#include <sys/socket.h> #include <netinet/in.h> #include <netinet/ip6.h>
s = socket(AF_INET6, SOCK_RAW, proto);
t = t_open ("/dev/rawip6", O_RDWR);
The IPv6 protocol is the next generation of the internetwork datagram delivery protocol of the Internet protocol family. Programs may use IPv6 through higher-level protocols such as the Transmission Control Protocol (TCP) or the User Datagram Protocol (UDP), or may interface directly to IPv6. See tcp(7P) and udp(7P). Direct access may be by means of the socket interface, using a "raw socket," or by means of the Transport Level Interface (TLI). The protocol options and IPv6 extension headers defined in the IPv6 specification may be set in outgoing datagrams.
The STREAMS driver /dev/rawip6 is the TLI transport provider that provides raw access to IPv6.
Raw IPv6 sockets are connectionless and are normally used with the sendto() and recvfrom() calls (see send(3SOCKET) and recv(3SOCKET)), although the connect(3SOCKET) call may also be used to fix the destination for future datagrams. In this case, the read(2) or recv(3SOCKET) and write(2) or send(3SOCKET) calls may be used. Ancillary data may also be sent or received over raw IPv6 sockets using the sendmsg(3SOCKET) and recvmsg(3SOCKET) system calls.
Unlike raw IP, IPv6 applications do not include a complete IPv6 header when sending; there is no IPv6 analog to the IP IP_HDRINCL socket option. IPv6 header values may be specified or received as ancillary data to a sendmsg(3SOCKET) or recvmsg(3SOCKET) system call, or may be specified as "sticky" options on a per-socket basis by using the setsockopt(3SOCKET) system call. Such sticky options are applied to all outbound packets unless overridden by ancillary data. If any ancillary data is specified in a sendmsg(3SOCKET) call, all sticky options not explicitly overridden revert to default values for that datagram only; the sticky options persist as set for subsequent datagrams.
Since sendmsg(3SOCKET) is not supported for SOCK_STREAM upper level protocols such as TCP, ancillary data is unsupported for TCP. Sticky options, however, are supported.
Since sendmsg(3SOCKET) is supported for SOCK_DGRAM upper level protocols, both ancillary data and sticky options are supported for UDP, ICMP6, and raw IPv6 sockets.
The socket options supported at the IPv6 level are:
The following options are boolean switches controlling the reception of ancillary data:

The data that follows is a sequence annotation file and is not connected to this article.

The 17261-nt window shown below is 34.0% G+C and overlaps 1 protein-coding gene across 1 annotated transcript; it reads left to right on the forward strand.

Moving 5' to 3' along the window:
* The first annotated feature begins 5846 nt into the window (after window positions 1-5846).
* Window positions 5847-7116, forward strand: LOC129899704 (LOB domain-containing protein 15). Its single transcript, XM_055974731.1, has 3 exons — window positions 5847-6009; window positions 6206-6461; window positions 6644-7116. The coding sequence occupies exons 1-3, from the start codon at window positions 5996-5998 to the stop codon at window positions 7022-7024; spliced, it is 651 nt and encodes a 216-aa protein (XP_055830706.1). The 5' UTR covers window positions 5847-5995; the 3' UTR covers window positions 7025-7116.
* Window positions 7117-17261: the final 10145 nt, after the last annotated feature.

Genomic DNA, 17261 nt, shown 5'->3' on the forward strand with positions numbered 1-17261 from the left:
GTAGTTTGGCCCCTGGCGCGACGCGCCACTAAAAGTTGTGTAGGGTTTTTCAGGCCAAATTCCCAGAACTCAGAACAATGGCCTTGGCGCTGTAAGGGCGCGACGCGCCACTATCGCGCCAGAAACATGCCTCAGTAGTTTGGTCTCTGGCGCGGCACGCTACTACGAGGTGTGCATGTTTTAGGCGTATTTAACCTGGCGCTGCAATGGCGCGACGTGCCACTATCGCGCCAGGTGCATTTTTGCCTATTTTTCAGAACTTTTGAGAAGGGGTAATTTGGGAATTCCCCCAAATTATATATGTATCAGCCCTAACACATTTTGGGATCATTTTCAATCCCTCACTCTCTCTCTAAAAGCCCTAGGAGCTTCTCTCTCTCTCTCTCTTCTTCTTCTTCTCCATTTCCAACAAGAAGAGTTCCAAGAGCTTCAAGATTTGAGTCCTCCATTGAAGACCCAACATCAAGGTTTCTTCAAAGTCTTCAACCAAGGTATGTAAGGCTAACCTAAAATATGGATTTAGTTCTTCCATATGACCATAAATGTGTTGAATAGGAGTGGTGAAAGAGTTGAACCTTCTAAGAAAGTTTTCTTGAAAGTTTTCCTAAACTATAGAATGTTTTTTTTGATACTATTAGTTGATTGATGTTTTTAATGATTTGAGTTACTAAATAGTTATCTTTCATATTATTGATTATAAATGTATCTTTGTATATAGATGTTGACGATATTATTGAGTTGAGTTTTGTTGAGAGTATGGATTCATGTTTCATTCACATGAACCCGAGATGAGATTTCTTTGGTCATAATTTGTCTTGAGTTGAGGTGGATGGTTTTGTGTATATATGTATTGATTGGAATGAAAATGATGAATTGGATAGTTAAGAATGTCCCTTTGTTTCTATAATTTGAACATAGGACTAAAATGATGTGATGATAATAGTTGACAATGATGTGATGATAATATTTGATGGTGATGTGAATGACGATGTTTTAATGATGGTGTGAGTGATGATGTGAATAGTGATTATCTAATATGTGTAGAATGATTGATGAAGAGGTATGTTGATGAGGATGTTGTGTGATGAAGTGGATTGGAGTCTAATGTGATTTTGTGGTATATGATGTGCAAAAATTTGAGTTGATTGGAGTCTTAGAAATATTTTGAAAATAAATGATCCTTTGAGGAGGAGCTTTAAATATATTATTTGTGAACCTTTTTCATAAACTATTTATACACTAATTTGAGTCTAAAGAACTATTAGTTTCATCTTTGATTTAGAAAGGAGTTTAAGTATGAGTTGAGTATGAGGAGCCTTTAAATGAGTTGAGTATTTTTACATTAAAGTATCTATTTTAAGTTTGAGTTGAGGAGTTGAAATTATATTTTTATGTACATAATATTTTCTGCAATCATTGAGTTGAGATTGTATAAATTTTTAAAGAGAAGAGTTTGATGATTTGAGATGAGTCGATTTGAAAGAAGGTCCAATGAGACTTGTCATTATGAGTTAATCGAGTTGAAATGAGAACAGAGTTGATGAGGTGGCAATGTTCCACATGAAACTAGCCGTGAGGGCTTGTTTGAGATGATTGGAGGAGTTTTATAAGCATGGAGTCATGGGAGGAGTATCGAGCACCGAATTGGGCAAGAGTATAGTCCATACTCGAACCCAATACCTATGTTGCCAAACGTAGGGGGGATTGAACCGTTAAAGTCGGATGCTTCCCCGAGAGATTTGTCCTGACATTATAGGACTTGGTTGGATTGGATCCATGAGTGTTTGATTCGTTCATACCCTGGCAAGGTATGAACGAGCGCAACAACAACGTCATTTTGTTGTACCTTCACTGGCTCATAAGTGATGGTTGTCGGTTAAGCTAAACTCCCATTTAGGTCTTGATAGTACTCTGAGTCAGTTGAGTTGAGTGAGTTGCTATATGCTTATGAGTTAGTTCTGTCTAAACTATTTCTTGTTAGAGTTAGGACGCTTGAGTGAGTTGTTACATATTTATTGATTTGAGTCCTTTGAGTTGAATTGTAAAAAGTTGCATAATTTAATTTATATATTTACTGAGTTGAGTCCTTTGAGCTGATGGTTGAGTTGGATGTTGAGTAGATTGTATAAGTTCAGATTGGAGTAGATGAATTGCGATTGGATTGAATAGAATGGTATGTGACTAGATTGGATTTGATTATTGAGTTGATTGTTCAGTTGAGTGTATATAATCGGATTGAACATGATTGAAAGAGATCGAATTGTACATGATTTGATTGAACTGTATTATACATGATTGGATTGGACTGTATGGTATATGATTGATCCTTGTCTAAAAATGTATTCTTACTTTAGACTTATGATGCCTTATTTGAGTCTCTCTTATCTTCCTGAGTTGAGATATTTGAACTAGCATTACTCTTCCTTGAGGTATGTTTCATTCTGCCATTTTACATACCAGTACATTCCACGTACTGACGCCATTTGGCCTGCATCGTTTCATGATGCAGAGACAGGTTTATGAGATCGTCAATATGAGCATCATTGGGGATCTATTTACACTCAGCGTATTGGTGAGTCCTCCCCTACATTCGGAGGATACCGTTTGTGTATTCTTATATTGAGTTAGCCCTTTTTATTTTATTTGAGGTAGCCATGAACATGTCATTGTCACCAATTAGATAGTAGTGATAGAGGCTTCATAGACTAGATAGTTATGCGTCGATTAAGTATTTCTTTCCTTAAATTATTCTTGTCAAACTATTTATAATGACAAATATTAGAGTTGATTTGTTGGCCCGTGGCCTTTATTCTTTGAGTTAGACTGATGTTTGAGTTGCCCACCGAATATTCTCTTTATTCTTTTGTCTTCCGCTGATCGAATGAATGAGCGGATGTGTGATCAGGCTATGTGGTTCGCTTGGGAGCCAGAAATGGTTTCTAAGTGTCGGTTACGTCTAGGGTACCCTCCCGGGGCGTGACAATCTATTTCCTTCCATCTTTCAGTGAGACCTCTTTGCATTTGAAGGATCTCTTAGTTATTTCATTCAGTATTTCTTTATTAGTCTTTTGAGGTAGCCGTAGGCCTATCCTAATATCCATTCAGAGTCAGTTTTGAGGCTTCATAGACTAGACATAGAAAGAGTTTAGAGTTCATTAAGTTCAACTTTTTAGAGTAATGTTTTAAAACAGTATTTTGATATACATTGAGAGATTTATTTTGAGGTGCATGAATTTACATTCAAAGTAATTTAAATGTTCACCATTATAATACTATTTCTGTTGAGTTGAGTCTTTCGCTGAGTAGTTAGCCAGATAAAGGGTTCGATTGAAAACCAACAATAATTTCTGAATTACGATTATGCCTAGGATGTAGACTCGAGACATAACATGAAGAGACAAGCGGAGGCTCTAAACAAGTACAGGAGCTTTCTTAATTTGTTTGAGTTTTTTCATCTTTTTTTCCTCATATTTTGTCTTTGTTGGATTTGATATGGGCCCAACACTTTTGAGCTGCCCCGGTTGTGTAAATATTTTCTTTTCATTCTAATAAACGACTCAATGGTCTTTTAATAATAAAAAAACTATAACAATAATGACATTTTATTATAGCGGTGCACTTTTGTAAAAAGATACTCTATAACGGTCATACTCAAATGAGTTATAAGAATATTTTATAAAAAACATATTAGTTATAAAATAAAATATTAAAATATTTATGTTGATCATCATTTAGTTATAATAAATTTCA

The following options may be set as sticky options with setsockopt(3SOCKET) or as ancillary data to a sendmsg(3SOCKET) system call:
The following options affect the socket's multicast behavior:
The multicast socket options can be used with any datagram socket type in the IPv6 family.
At the socket level, the socket option SO_DONTROUTE may be applied. This option forces datagrams being sent to bypass routing and forwarding by forcing the IPv6 hoplimit field to 1, meaning that the packet will not be forwarded by routers.
Raw IPv6 datagrams can also be sent and received using the TLI connectionless primitives.
Datagrams flow through the IPv6 layer in two directions: from the network up to user processes and from user processes down to the network. Using this orientation, IPv6 is layered above the network interface drivers and below the transport protocols such as UDP and TCP. The Internet Control Message Protocol (ICMPv6) for the Internet Protocol Version 6 (IPv6) is logically a part of IPv6. See icmp6(7P).
Unlike IP, IPv6 provides no checksum of the IPv6 header. Also unlike IP, upper level protocol checksums are required. IPv6 will compute the ULP/data portion checksum if the checksum field contains a zero (see IPV6_CHECKSUM option above).
IPv6 extension headers in received datagrams are processed in the IPv6 layer according to the protocol specification. Currently recognized IPv6 extension headers include hop-by-hop options header, destination options header, routing header (currently, only type 0 routing headers are supported), and fragment header.